At trial, the Plaintiff testified that she continued to suffer from neck, back and hip pain.
The Defendant argued that the injuries sustained by the Plaintiff were minor, that she had made a personal choice not to pursue full-time employment, and that based on her level of education and functional abilities the Plaintiff was capable of full-time employment.
The Court determined that the Plaintiff never recovered from the injuries she sustained in the accident and continued to experience chronic pain which rendered her permanently partially disabled with little possibility of improvement.
The court awarded $75,000 in general damages, $7,500 in past loss of valuable services, $29,000 in future loss of valuable services ($1,200 annually to age 70 and $500 annually from age 71 to 75), and $23,229.80 in past cost of care.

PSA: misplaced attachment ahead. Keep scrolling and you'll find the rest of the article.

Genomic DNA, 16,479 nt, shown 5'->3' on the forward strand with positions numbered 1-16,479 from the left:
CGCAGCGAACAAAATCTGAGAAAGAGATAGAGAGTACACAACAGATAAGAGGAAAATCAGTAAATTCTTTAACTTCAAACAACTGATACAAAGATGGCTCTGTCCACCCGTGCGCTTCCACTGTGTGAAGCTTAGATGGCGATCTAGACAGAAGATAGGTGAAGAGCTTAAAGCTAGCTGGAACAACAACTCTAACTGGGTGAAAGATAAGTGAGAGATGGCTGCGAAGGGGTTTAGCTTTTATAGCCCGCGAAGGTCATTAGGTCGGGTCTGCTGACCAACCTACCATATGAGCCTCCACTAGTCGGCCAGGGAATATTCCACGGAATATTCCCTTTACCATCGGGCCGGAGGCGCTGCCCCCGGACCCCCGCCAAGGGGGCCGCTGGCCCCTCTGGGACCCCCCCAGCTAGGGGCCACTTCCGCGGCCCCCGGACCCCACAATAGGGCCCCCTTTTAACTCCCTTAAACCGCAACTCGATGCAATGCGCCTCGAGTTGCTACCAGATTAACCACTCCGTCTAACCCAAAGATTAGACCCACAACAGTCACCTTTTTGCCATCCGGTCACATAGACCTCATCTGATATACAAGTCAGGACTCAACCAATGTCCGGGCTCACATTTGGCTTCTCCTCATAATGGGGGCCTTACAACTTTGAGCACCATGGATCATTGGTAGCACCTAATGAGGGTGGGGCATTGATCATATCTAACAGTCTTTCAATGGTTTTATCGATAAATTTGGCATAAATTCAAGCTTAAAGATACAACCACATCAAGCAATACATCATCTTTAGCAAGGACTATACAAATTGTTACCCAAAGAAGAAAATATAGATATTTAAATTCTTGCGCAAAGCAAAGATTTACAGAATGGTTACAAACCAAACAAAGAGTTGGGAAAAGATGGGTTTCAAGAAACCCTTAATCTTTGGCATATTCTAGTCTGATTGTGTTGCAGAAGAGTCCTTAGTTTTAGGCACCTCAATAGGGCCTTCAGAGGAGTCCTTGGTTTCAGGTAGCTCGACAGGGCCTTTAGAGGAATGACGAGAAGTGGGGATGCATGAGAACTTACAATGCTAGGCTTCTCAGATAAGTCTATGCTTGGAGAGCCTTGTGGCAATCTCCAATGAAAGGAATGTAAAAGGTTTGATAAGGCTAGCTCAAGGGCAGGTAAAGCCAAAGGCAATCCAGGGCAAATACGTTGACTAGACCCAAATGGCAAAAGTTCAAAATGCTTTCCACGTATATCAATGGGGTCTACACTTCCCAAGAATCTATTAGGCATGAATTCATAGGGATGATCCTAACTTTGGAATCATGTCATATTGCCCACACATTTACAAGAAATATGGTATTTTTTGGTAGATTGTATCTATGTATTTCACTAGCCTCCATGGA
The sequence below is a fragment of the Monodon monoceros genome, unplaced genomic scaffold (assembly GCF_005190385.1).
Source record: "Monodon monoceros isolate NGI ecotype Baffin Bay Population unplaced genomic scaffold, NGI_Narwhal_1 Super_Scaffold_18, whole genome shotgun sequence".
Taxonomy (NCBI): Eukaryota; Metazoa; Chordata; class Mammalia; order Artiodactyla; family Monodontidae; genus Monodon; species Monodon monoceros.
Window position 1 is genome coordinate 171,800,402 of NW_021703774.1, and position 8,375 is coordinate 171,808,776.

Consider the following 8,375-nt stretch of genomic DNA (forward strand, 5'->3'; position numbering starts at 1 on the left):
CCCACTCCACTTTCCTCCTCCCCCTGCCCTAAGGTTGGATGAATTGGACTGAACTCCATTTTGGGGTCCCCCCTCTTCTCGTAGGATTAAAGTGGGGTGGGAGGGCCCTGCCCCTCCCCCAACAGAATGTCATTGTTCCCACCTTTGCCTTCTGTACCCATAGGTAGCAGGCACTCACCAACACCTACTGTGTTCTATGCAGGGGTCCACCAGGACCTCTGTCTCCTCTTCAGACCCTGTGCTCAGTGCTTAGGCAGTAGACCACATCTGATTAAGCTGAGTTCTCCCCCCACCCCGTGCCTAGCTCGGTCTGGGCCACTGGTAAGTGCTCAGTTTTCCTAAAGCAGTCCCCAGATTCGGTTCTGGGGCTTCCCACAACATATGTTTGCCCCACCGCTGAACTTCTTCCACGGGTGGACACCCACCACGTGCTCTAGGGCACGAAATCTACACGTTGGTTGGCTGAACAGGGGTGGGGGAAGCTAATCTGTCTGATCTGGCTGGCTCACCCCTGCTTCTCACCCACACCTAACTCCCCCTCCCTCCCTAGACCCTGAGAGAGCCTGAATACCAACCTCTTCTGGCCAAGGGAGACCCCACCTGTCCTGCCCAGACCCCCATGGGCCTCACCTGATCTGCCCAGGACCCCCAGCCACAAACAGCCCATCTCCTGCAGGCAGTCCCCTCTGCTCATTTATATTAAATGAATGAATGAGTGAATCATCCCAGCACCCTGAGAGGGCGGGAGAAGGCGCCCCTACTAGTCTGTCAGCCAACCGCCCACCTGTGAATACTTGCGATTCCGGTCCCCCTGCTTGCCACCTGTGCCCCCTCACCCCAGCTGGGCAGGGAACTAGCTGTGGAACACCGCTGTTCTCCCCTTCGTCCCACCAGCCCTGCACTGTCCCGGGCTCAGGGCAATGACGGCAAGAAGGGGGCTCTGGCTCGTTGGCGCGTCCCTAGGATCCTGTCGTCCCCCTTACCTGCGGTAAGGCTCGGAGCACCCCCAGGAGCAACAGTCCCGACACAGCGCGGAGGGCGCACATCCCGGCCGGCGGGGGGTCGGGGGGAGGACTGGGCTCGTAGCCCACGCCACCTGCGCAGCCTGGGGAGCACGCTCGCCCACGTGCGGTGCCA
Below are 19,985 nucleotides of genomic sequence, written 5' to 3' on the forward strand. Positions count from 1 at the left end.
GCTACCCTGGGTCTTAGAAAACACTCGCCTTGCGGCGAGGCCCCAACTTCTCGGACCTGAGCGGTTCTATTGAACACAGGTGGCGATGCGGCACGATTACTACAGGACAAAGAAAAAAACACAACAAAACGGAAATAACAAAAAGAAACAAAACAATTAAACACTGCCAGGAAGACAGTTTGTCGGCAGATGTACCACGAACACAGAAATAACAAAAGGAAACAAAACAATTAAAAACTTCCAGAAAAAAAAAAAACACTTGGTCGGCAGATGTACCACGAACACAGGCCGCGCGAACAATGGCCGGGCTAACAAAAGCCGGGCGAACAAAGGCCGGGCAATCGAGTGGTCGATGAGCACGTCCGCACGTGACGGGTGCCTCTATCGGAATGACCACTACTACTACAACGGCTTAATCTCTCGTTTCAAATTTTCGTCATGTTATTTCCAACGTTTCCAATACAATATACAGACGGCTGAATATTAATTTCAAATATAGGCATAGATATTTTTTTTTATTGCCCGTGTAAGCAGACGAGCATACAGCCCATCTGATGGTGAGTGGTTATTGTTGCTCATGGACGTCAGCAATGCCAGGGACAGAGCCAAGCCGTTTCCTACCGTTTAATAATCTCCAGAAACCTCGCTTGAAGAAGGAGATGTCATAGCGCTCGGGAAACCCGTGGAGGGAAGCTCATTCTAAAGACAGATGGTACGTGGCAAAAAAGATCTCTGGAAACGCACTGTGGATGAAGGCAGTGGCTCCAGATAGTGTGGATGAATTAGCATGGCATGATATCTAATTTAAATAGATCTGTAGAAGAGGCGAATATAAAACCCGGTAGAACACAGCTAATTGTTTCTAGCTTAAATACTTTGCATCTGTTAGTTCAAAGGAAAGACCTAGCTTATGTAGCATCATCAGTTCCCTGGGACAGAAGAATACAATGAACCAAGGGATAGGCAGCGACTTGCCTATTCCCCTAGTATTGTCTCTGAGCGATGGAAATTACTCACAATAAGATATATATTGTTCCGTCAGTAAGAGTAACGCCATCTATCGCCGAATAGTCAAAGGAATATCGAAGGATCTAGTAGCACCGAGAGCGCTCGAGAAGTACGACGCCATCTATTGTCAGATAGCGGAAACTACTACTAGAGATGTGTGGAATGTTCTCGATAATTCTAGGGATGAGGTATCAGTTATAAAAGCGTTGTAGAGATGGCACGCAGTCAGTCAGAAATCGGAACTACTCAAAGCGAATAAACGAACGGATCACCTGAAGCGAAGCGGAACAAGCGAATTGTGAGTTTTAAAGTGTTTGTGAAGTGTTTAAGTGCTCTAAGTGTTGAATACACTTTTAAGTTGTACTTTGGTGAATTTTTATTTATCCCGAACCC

The Plaintiff presented evidence from an occupational therapist estimating her future care costs at $304,804. The court found that the Plaintiff’s future cost of care claim, which included 38 massage therapy treatments, 38 chiropractic treatments, and as many physiotherapy treatments annually was absurd. The Plaintiff was awarded $10,000 for future care costs.
The Court accepted the past loss of income calculations presented by an actuarial expert called by the Plaintiff, and awarded $632,544 in addition to $35,842 for past loss of pension contributions.
The Court found that the Plaintiff would never enjoy the level of income she had prior to the accident. In considering the Plaintiff’s future loss of income claim, the court determined that the Plaintiff would have retired at age 60.